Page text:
Enikő Krisch, Léa Messager, Benjámin Gyarmati, Valérie Ravaine, and András Szilágyi

Macromol. Mater. Eng. 2016, 301(3), 260–266

Nanogels loaded with fluorescent dextran as a model drug are synthesized by the oxidation induced cross-linking of water soluble redox responsive thiolated poly(amino acid) in miniemulsion without the introduction of any cross-linker molecule. Two types of high energy methods, namely, ultrasonication and high pressure homogenization (HPH), are compared. Dynamic light scattering and transmission electron microscopy measurements confirm that spherical nanogels in 100–150 nm diameter range are prepared successfully by HPH method. Size and surface charge of the nanogels can easily be controlled by environmental pH. The release of encapsulated drug is triggered by the degradation of nanogels in reducing environment due to the cleavage of disulphide bonds.


Thibaut Divoux, Véronique Lapeyre, Valérie Ravaine, and Sébastien Manneville

Phys. Rev. E 2015, 92, 060301(R)

Flows of suspensions are often affected by wall slip, that is, the fluid velocity Vf in the vicinity of a boundary differs from the wall velocity Vw due to the presence of a lubrication layer. While the slip velocity Vs = abs (Vf - Vw) robustly scales linearly with the stress S at the wall in dilute suspensions, there is no consensus regarding denser suspensions that are sheared in the bulk, for which slip velocities have been reported to scale as a Vs = k.(S)p with exponents p inconsistently ranging between 0 and 2. Here we focus on a suspension of soft thermoresponsive particles and show that Vs actually scales as a power law of the viscous stress (S - Sc), where Sc denotes the yield stress of the bulk material. By tuning the temperature across the jamming transition, we further demonstrate that this scaling holds true over a large range of packing fractions Phi on both sides of the jamming point and that the exponent p increases continuously with Phi, from 1 in the case of dilute suspensions to 2 for jammed assemblies. These results allow us to successfully revisit inconsistent data from the literature and pave the way for a continuous description of wall slip above and below jamming.

L. Koefoed, K. Shimizu, S. U. Pedersen, K. Daasbjerg, A. Kuhn, and D. Zigah

RSC Adv., 2015, DOI: 10.1039/c5ra20156j

Bipolar electrochemistry (BPE) is widely used to trigger electrochemical reactions on conducting objects without direct electrical wiring. In this study a novel methodology is reported, which for the first allows simultaneous deposition of two different organic films at each end of a glassy carbon substrate (1 x 1 cm2). The approach is based on the use of an organic bifunctional molecule, which may be oxidatively and reductively electrografted at he same time. The reduction process goes through the diazonium group, while the oxidation proceeds via the primary amine. The double functinoalized plates are investigated by ellipsometry, cyclic voltammetry, condensation imaging, x-ray photoelectron spectroscopy, and time-of-flight secondary ion mass spectrometry. Post-modification of one of the anchoring layers illustrates the versatility of the system, pointing to its potential use in fields going from molecular electronics to targeted drug delivery.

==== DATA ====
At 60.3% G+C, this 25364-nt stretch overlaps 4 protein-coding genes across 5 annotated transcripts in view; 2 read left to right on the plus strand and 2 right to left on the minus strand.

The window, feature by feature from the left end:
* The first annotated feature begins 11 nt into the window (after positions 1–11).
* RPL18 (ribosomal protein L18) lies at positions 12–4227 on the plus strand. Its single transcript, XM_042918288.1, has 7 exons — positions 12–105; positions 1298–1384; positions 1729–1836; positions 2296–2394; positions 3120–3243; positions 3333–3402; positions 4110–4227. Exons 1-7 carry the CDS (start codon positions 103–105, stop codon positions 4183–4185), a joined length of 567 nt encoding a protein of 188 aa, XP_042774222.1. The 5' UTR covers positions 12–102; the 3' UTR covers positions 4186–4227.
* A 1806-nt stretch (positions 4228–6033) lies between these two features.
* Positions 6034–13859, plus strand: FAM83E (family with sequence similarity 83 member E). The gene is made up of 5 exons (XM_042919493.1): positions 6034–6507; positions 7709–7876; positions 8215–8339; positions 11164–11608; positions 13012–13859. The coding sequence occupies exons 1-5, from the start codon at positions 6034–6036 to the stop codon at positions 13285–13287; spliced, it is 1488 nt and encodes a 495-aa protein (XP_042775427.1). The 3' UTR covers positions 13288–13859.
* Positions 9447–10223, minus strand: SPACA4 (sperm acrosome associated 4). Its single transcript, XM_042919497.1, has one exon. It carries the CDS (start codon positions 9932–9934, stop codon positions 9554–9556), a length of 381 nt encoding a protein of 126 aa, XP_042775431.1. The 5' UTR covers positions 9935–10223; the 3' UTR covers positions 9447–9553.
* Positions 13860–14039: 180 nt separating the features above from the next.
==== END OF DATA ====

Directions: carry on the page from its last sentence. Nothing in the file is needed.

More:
Florent Pinaud, Romain Millereux, Pierre Vialar-Trarieux, Bogdan Catargi, Sandra Pinet, Isabelle Gosse, Neso Sojic, Valérie Ravaine

J. Phys. Chem. B, 2015, 119 (40), pp 12954–12961

Stimuli-responsive microgels with redox and luminescent resonance energy transfer (LRET) properties are reported. Poly(N-isopropylacrylamide) microgels are functionalized simultaneously with two models dyes: a derivative of tris(bipyridine) ruthenium complex and cyanine 5. Both moieties are chosen as a pair of luminophores with a spectral overlap for resonance energy transfer, where the ruthenium complex acts as a donor and the cyanine an acceptor. The effect of the temperature on the efficiency of the LRET of the microgels has been investigated and compared using either photoluminescence (PL) or electrochemiluminescence (ECL) as the excitation process. In PL, the synthesized microgels exhibit resonance energy transfer regardless of the swelling degree of the microgels. The transfer efficiency is a function of the donor–acceptor distance and can be tuned either by the swell–collapse phase transition or by the dye content in the microgel network. In ECL, the microgels emit light only at the wavelength of the ruthenium complex because the resonance energy transfer does not occur. Indeed, even within the microgel matrix, the cyanine dye is oxidized at the potential required for ECL generation, which impairs its emitting properties. Thus, both excitation channels (i.e., PL and ECL) show differential behavior for the resonance energy transfer processes.


V. Badets, D. Duclos, D. Quinton, O. Fontaine, D. Zigah

Electrochimica Acta, 2015, doi:10.1016/j.electacta.2015.10.066

A dual gold-copper microelectrode (diameter 25 μm) was fabricated to be employed in a scanning electrochemical microscopy (SECM) configuration, and was used in feedback mode to both modify (write) and analyze (read) a substrate. This write-and-read procedure was performed on a glassy carbon electrode on which azide groups were introduced by electrochemical reduction of a diazonium salt. The copper part of the microelectrode was used to electrogenerate Cu(I) that catalyzed a “click” reaction between azide moieties on the surface and dissolved ethynylferrocene. This created a pattern of ferrocene moieties on the surface that was analyzed with the gold part of the microelectrode.